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March 13, 2007

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Comments

John Day

Ted has the knee-jerk defendant response: juries are brilliant when they rule for the defendant and ignorant when they rule for a plaintiff. Ted - please use your God-given talents to come up with better arguments than one formulated by some PR flack in a cubicle on K Street.

Ted

Day mischaracterizes my argument, as I was critical of comments made by the first Humeston jury, too.

The fact remains that the likelihood of a juror finding against Merck has been inversely correlated with the education of that juror.

The jury ruled in favor of the second plaintiff sufficiently that his attorney will ask for $1.5 million. The plaintiff might not be happy with the result, but it's a good payday for Lanier if the unconstitutional trial procedure and distorted view of the NJ Consumer Fraud Act is upheld on appeal.

Tom

Ted,
I think you mischaracterized your own argument. The only critical comment you made about the jury in the previous Humeston trial was regarding a juror that spoke english as a second language.
As far as the ruling for the second plaintiff. Do you think the jury also came to that verdict because they are uneducated? I wasn't there, I didn't see the trial and can not speak for the jury, but I'd have to say that the chances are just the same that the jury came to their verdict in favor of the second juror because they were educated enough to know that Merck violated the NJ Consumer Fraud Act. And maybe, just maybe they wanted to punish Merck in both cases.

Ted

Tom, that's simply not true, see page 6 of part 2 of my 2005 AEI working paper:

A Humeston juror who voted for the defense was not much better: “[Juror Vickie] Heintz also praised Merck lawyer Diane Sullivan for making eye-contact with the jurors and said Humeston’s attorneys were too abrasive. ‘I thought that was a big turnoff,’ she said.”

More problems with the second Humeston verdict. Like I said, an honest appellate court will reverse.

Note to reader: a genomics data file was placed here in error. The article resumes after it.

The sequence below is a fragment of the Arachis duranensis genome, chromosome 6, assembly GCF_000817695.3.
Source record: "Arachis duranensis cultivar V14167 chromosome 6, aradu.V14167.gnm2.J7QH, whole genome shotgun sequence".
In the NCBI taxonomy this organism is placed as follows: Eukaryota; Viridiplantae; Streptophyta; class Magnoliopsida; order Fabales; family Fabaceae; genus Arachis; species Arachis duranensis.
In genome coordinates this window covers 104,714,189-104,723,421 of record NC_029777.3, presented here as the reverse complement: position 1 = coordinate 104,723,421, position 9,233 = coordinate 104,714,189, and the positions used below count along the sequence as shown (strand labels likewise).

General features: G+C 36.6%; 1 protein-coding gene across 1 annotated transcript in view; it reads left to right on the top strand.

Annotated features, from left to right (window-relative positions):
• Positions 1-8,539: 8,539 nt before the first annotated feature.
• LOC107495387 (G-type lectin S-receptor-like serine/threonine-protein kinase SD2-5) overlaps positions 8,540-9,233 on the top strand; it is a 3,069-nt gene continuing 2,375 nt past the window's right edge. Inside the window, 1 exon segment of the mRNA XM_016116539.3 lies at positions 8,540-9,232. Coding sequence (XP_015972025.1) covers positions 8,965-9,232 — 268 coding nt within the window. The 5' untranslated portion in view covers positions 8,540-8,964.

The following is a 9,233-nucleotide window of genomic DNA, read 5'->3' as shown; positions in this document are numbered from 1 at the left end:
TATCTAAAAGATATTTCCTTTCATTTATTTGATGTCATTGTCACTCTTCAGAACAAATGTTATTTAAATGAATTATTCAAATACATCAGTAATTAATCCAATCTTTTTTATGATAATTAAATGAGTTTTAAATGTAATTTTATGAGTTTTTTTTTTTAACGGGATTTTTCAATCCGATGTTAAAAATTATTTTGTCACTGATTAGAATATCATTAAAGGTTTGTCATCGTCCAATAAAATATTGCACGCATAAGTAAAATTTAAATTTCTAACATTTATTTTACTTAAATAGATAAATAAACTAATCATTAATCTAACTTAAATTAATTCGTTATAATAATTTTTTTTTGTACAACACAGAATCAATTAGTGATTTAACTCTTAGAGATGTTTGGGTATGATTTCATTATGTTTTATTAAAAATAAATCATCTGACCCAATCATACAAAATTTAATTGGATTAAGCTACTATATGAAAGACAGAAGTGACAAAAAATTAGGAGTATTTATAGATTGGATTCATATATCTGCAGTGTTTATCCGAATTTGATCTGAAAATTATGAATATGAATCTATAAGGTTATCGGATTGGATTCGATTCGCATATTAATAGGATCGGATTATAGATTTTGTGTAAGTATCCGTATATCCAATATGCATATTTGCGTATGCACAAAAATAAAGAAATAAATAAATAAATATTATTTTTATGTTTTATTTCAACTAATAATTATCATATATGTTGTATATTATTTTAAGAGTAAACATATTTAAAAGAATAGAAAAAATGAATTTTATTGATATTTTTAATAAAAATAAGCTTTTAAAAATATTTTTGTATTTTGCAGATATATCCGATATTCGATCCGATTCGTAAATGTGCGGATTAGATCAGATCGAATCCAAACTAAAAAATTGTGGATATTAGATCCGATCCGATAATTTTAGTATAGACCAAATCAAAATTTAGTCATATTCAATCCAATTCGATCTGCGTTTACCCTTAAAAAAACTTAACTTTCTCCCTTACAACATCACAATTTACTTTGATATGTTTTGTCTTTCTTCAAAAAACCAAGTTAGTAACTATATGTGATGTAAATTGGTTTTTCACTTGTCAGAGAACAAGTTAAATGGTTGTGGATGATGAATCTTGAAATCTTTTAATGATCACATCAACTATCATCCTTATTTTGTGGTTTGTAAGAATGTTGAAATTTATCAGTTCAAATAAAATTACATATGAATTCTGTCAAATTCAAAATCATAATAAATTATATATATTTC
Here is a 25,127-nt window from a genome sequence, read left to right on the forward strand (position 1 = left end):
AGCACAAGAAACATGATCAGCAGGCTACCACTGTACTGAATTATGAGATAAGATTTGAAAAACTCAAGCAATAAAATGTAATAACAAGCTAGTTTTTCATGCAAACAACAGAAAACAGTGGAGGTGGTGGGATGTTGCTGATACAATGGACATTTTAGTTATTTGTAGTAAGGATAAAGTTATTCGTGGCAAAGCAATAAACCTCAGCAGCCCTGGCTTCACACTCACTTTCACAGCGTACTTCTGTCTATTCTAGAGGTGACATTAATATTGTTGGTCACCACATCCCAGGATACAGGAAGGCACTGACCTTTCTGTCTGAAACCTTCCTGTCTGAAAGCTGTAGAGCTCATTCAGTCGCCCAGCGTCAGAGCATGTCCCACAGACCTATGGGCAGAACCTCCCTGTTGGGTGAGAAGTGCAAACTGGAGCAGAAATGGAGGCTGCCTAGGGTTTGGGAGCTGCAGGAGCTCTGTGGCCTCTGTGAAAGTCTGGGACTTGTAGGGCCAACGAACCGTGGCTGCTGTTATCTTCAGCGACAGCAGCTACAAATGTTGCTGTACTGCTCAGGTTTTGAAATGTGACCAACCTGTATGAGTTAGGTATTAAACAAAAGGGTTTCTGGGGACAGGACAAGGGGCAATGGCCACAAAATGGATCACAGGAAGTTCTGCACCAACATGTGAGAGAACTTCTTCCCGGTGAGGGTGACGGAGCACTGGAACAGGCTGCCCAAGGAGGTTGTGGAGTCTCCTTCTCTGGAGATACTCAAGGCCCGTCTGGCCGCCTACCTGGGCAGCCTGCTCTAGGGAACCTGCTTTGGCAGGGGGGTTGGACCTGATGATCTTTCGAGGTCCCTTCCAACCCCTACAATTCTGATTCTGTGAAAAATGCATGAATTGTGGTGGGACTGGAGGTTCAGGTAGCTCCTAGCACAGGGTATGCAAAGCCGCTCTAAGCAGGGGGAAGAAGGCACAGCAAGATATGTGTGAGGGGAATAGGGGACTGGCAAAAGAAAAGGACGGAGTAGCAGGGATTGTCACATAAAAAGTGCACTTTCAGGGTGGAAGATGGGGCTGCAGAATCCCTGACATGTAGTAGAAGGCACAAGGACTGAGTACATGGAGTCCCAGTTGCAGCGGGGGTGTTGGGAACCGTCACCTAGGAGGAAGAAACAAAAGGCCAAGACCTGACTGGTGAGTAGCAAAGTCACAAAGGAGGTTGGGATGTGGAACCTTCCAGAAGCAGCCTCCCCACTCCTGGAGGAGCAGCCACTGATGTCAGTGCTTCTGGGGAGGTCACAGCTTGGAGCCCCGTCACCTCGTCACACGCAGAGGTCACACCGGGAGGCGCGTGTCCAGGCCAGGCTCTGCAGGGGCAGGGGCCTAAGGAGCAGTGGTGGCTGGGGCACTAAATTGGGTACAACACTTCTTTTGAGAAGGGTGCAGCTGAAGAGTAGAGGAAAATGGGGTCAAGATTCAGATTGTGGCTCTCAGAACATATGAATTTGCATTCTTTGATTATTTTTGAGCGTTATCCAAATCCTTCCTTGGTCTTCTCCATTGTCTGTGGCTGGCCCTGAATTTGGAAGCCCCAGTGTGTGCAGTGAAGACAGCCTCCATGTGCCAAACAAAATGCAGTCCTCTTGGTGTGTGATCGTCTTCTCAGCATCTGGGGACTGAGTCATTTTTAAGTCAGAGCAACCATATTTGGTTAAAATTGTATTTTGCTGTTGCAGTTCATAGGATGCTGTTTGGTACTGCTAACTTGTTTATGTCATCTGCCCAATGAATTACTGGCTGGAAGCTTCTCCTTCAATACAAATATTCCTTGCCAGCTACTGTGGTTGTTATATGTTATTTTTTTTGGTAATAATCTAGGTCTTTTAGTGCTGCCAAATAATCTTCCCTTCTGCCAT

Jeff

Why not use jurors adequately trained in the subject matter at hand and eliminate questions of their competence? I could just as easily see this cutting against Merck as helping them. For example, I suspect statisticians could easily address the 18 mo over/under claims made by Merck. And why shouldn't unaffiliated MDs or biochemists be allowed to serve on the jury?

mythago

The fact remains that the likelihood of a juror finding against Merck has been inversely correlated with the education of that juror.

Nice passive language--correlated by whom?

Oh, and good job of tipping your hand. "Education" is not a synonym for "intelligent" or "fair" or "open-minded and willing to weigh the evidence in accordance with the law."

Ted

"Correlated" is an adjective, not a verb, in the sentence "The fact remains that the likelihood of a juror finding against Merck has been inversely correlated with the education of that juror."

"Education" is not a synonym for "intelligent" or "fair" or "open-minded and willing to weigh the evidence in accordance with the law."

This is absolutely true. Unfortunately, only the first quality is both objectively measurable and readily evident, so it's the only one of the four variables you mention that I can make a firm statement about. (Though one has strong reason to believe in a correlation between education and intelligence, ceteris paribus.)

I'll withhold further statements on the Humeston case until I see the post-trial briefing on both sides.

mythago

Unfortunately, only the first quality is both objectively measurable and readily evident

And the least important. You still haven't really explained why it's important, other than perhaps a vague insinuation that education and fairness correlate.

Matt

I think he means that with enough education you can be paid very well to be a lobbyist for tort reformers and thus you won't have to serve on juries with the clearly uneducated and unfair.

Plus you can use Latin phrases, which is far more indicative of both intelligence and fairness than using Spanish ones, apparently.

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